Aadi, a Dubai return, playing Ram Charan’s elder brother, sees the injustice meted out to the villagers and decides to stand for them by filing nomination for the post of president. Samantha proves to be the fodder that combusts him. Anasuya plays a character that serves no purpose to the movie in general. Someone had to keep the glamour oozing when the heroine plays a deglamorised role, no? Also, she serves the purpose for being the butt of some entendre in the movie.
There are a couple of scenes that must have given the director the emotional high. It doesn’t quite have the effect because the movie seems unnecessarily prolonged. So, though these scenes give you the emotional high, it leaves you with the feeling of, ‘One swallow doesn’t a summer make’
The two scenes as I mentioned give emotional high because of the situations surrounding it. The first happens to be the scene where a person saved by Ram Charan asks him how did he know he was going to commit suicide even though he couldn’t hear what was told? Ram Charan says that though he can’t hear him, he could see the tears in his eyes that told him something was wrong. That scene told us that while Ram Charan was deaf to the sufferings of the people, he wasn’t blind to their sufferings. Another scene was where he rips into one of the henchmen of President while there is a Harikatha going on in the background. The fact that it doesn’t stop when Ram Charan is laying it into him was nice and allows us to understand.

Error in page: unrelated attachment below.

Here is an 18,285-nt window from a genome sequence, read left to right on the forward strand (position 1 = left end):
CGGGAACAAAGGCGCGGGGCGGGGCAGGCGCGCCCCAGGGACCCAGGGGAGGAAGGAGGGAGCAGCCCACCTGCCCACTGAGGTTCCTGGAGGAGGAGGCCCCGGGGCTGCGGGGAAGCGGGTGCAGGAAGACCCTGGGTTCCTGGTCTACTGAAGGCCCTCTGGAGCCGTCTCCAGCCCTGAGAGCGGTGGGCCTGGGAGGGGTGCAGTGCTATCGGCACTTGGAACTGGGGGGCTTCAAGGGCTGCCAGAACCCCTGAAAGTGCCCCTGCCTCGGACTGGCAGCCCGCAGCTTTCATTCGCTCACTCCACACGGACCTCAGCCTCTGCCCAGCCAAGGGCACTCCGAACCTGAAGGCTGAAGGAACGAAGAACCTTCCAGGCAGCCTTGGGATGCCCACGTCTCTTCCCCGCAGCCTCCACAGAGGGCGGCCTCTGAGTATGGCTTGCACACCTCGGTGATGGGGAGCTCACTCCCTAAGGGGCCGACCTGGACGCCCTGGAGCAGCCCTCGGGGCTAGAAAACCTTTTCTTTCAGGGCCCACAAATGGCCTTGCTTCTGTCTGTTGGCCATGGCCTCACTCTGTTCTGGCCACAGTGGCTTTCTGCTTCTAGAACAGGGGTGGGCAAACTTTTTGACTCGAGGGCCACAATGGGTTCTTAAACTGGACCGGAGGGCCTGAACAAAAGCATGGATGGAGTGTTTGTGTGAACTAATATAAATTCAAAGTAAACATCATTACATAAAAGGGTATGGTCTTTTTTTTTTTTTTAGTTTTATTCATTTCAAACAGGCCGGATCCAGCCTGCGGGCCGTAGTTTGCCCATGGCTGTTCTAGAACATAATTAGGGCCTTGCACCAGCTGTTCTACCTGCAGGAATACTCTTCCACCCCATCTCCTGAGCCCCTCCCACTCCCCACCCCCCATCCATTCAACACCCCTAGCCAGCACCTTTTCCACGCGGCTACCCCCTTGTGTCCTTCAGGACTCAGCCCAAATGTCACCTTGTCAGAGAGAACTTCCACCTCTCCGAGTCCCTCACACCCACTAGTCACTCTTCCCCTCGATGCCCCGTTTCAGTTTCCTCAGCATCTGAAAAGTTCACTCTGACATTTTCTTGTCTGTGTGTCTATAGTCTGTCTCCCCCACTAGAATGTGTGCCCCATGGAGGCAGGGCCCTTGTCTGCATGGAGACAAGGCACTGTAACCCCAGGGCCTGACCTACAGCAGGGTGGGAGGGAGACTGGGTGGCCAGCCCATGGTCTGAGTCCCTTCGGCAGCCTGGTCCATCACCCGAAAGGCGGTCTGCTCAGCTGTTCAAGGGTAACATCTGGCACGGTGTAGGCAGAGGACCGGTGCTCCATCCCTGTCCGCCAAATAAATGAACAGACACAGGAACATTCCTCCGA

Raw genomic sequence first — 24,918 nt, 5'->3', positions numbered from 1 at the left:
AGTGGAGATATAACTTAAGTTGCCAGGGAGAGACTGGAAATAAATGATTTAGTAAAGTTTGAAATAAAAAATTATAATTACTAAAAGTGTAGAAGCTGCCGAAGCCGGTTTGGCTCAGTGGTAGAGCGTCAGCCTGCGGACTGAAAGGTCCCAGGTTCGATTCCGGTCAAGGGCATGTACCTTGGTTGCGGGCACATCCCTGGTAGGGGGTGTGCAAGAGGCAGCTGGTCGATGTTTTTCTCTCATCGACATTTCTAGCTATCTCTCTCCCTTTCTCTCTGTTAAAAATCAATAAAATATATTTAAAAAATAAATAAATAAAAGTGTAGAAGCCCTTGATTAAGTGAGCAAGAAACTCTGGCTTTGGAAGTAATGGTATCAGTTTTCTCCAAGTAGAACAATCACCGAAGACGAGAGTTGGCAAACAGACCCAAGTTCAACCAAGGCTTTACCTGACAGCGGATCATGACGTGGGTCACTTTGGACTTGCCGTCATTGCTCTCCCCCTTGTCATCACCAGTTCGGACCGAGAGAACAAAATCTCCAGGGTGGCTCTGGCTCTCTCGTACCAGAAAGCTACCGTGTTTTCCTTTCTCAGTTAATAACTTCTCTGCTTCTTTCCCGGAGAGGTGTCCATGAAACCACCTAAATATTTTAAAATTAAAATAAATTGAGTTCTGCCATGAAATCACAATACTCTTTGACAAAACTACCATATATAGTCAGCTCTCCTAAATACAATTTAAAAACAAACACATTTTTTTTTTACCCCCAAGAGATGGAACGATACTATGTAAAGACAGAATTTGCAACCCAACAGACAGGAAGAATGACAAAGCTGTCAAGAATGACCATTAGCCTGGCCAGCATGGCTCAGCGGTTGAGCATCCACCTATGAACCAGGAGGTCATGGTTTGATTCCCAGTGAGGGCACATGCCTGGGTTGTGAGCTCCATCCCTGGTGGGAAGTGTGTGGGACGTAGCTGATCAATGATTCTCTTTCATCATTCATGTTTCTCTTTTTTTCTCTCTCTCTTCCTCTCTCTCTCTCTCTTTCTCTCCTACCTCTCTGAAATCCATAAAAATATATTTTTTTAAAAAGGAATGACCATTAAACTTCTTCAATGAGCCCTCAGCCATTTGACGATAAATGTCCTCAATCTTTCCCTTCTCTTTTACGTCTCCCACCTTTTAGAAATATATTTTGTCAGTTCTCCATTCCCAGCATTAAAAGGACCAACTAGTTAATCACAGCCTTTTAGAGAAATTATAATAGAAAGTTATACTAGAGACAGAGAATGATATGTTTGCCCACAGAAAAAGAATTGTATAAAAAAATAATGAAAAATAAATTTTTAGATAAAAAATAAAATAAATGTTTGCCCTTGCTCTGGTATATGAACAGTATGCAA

Instead Sukumar delves on how people don’t know the name of the president and shows up it as a twist when the brothers call the president by name.
I don’t know the shooting sequence of the songs or the scenes, but I would like to believe that Ram Charan began by trusting the director and as the movie went on , he also bought into his character as the director wanted him to. I say so because in some of the scenes we have Ram Charan appearing with Sandals et al and as the movie wears on, we see him without the sandals in many scenes. You hear that this is a career best performance by Ram Charan. That, I feel is a disservice to him. If anything, one can call it as a career defining performance. The word ‘career best’ is bandied about too often these days and is suffering in the same way as ‘good and great’ in sports.